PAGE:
Mopar enthusiasts owe the fantastic array of performance models to Ralph Gilles, Head of Design for Fiat Chrysler Automobiles. We are truly fortunate to have a cool car guy in charge.
Gilles, as a boy living in Quebec, was drawing concept vehicles at the age of eight. When he was fourteen years old, his aunt sent one of his sketches to Chrysler Chairman Lee Iacocca. A reply came from K. Neil Walling, Chrysler's design chief at the time, suggesting he attend one of three design schools. Following this advice, he attended the College of Creative Studies in Detroit, MI, and in 2002 received an Executive MBA from Michigan State University.
After graduation, in 1992, he joined Chrysler Corporation’s Design Office. Recognizing his talent, upper management named him Vice President- Interior Design Jeep/Truck and Specialty Vehicles, in 2006. In the Challenger’s first year of production Gilles replaced retiring Trevor Creed as Senior Vice President of Design (in August 2008). In October 2009, he was promoted to President and CEO of the Dodge car brand. Although he was replaced as Dodge's CEO in June 2011, he remained Senior Vice President of Design and became CEO of Chrysler's Street and Racing Technology Division (SRT). On April 1, 2015, he was appointed Head of Design and named a member of the Group Executive Council (GEC).
Gilles is also the executive sponsor of the Fiat Chrysler African American Network (FCAAN). He also serves on the board of McLaren Oakland in Pontiac, MI. At his alma mater, The College for Creative Studies (CCS) in Detroit, Gilles serves on The CCS Board of Trustees and The CCS Capital Committee.
He is perhaps best known for designing the Chrysler 300 and being a part of the team that helped resurrect the Dodge Viper for 2014, but there’s an interesting fact about the Montreal native you might not know: he’s a huge racing fan.
Gilles was recently the subject of an episode of Netflix’s “Abstract: The Art of Design” documentary series in which he tells his life story and how he got his start in car design. Gilles also touches upon his passion for racing in the documentary, however, explaining how driving and racing is essentially a type of therapy for him.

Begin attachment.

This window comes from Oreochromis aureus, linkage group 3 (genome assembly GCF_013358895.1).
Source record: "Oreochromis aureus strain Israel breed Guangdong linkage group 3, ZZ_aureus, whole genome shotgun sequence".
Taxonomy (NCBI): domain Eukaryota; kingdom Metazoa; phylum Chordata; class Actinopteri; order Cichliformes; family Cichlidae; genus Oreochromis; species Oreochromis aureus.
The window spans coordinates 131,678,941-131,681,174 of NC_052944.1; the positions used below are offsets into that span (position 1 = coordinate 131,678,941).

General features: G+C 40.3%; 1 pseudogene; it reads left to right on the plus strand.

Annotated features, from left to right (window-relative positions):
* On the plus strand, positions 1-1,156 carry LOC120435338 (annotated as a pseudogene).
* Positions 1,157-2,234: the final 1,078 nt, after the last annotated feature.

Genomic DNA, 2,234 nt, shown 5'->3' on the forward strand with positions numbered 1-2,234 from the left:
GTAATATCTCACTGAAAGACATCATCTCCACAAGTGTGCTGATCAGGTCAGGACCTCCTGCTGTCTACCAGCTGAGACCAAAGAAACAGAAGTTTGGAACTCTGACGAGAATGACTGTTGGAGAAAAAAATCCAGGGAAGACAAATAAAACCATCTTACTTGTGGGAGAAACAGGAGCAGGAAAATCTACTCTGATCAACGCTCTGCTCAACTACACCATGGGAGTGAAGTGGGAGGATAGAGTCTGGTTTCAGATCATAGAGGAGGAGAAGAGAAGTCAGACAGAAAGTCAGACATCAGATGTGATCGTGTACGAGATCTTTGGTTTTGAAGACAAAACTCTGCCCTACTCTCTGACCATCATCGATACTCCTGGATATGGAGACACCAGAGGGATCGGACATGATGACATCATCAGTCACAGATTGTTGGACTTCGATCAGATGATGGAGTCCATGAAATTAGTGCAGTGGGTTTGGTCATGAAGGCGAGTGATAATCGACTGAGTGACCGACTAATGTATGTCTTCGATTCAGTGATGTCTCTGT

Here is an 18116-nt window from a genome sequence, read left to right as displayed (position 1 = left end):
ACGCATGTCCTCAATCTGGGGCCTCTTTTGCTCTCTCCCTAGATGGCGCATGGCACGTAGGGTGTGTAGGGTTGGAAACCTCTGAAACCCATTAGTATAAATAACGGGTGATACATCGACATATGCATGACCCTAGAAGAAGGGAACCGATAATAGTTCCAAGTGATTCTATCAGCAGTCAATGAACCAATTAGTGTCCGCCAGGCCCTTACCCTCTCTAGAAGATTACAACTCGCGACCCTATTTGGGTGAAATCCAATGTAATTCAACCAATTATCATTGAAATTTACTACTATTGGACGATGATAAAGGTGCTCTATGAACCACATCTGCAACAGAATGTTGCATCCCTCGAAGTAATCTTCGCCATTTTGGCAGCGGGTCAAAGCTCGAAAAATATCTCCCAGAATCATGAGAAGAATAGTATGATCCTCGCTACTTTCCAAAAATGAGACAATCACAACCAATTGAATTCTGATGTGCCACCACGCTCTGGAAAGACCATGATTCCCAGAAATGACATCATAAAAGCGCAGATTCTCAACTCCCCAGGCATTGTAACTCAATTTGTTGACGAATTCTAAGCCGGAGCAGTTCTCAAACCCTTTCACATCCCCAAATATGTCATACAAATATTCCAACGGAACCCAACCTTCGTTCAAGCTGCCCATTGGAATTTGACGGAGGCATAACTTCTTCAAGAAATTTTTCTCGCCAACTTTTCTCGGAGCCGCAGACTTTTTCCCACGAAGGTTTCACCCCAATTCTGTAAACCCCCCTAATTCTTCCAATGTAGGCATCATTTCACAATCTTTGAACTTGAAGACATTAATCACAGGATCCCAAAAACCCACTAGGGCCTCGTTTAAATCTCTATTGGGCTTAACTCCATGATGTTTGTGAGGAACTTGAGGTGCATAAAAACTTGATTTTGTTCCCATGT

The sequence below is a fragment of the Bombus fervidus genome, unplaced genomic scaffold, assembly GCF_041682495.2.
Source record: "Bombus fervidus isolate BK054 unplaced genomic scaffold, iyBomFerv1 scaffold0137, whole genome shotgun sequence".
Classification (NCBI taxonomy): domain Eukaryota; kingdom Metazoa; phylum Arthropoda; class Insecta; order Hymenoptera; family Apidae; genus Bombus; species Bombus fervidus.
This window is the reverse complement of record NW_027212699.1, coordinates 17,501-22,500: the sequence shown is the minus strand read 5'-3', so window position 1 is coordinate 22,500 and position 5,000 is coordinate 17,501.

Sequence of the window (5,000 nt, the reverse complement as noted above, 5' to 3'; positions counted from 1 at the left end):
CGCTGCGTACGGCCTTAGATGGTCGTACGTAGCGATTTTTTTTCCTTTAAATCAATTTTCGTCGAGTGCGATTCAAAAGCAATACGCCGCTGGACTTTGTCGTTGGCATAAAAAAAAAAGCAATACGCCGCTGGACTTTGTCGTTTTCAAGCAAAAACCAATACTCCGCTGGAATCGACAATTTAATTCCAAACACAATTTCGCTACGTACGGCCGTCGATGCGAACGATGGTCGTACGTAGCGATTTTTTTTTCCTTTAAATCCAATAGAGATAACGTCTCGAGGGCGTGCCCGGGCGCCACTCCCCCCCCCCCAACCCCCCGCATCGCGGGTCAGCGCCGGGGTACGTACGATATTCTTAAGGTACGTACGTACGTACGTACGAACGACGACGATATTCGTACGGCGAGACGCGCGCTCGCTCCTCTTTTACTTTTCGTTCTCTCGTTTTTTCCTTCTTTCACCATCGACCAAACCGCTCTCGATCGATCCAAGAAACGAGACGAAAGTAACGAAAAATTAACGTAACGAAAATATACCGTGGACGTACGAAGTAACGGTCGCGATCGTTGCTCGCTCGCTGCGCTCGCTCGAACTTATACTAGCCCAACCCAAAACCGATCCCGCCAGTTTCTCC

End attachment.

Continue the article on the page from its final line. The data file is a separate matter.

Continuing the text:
“I have an inner racer inside of me,” Gilles said in the episode. “I’ve been watching racing since I was a kid. I went to four different driving schools in a span of six years, and briefly competed. But the part that speaks to me even to this day, and why I do it, is the escape. When I’m driving a car, literally, the world melts away. You and the machine meld together. Everything kind of goes into slow motion, and you’re dancing with the car. I come alive in a way.”
Gilles formerly raced in the short lived Viper Cup Series, with his 650 hp. custom-built black Viper ACR but now, it seems as though he likes to drive fast to relax rather than compete. The Viper's a big part of what turned me on about Chrysler," a wistful Gilles explained. "At the time when the Viper came out, it had double the horsepower of the Mustang. It was the fastest car you could buy. Insanely large engine, a V-10 that was 8 liters. I mean, just enormous. And you could buy that car for less than $50,000 when it came out, so it was unheard of."
He has also raced a Jeep Grand Cherokee SRT at the Circuit of the Americas in Texas.
At the 2017 L.A. Auto Show, he shed some light on which designs most influenced him. His two Mopar favorites were the 1969 Dodge Charger and the 2004 Chrysler ME-Four Concept Car.
Here is the iconic Dukes of Hazzard version of the Charger.
In regard to the 2004 Chrysler ME-Four Concept Car, he stated that “It’s really remarkable as a piece of sculpture, a design piece, and a daring piece. I like any car that I can see was tough to get to market. You know it takes a lot of willpower and enthusiasm to get anything cool to market.” This awesome concept was named for its Mid-Engine layout, Four turbochargers, and its Twelve-cylinder engine.